Are psychedelics the future for mental health? Research on the use of psychedelics for depression, PTSD and addiction is being carried out in respectable academic institutions such as Johns Hopkins with impressive results that dramatically outweigh the kind of change we would see with typical psychotherapy and pharmacotherapy. It is still very early days and we do not know the extent of risks, but it seems clear that the “third wave” of psychedelics is upon us and those of us who work in the field of mental health should be informed about what it all means.
I recently finished two excellent books on the topic of psychedelics and mental health: How to Change your Mind, by Michael Pollan, and A Really Good Day, by Ayelet Waldman. Michael Pollan, a journalist whose books include the Omnivore’s Dilemma, explores the history of psychedelics in Western culture, his own journey as an reluctant psychonaut, and then looks at the neuroscience of psychedelics and how they help change our mind for therapeutic purposes. Ayalet Waldman’s book is a personal narrative on her experience with microdosing LSD for her longstanding problems with mood dysregulation (with excellent results). Both books are written by two people who are not your typical psychonauts – Michael Pollan describes himself as a rational atheist/skeptic, and Ayalet Waldman is a middle aged, mother of 4 children, ex-lawyer/public defender, married to the novelist Michael Chabon.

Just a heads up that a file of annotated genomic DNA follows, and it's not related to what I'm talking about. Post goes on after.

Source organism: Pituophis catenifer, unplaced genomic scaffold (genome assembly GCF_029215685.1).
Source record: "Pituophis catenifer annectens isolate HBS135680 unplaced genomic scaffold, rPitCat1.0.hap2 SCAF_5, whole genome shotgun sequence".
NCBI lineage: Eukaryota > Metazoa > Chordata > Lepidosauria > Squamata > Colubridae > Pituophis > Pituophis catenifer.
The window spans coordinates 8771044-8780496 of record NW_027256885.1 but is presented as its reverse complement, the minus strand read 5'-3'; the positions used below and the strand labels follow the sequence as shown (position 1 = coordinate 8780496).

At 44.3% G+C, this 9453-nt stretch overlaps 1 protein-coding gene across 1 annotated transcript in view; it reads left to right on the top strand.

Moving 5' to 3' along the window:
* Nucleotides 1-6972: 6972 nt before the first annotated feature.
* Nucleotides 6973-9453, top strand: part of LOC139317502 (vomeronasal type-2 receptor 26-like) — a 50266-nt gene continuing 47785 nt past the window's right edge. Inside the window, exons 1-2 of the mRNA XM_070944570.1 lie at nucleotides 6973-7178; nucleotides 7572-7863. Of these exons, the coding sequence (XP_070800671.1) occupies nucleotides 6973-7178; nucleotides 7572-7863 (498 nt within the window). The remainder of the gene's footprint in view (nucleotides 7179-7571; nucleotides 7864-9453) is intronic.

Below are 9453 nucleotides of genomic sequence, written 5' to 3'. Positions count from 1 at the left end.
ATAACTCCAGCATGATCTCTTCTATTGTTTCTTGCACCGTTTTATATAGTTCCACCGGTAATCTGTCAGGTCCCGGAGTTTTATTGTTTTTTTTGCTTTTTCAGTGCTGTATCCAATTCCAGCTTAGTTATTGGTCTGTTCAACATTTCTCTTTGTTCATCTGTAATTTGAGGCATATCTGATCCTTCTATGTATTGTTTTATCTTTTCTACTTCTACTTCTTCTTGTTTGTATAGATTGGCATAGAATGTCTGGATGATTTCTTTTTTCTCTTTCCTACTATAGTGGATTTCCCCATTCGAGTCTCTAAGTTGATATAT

One of the biggest challenges in psychotherapy is knowing how long it may take clients to make lasting changes. For some people a few sessions is enough to help them through a difficult time. For others with deep-seated issues that stem from adverse experiences in early childhood, change through talk therapy can take years. Fortunately, psychotherapists now have a new tool available to us that to help facilitate change more quickly: EEG neurofeedback.
Just over two years ago I picked up the book Neurofeedback in the Treatment of Developmental Trauma: Calming the Fear-Driven Brain by Sebern Fisher, an accoplished psychodynamic therapist who worked for years with severely traumatized and neglected children and adults. In her book she described how EEG neurofeedback, or brain training, helped her work with clients who were suffering from a lifetime of being in a fear driven brain. For some people, talk therapy is just not enough as the brain is so strongly wired from childhood to be on guard for threat and feeling unsafe.
Rachael Frankford, MSW, RSW is a clinical social worker in private practice. This blog is to share musings on mental health and about the intersection of mindfulness, neuroscience, and psychotherapy.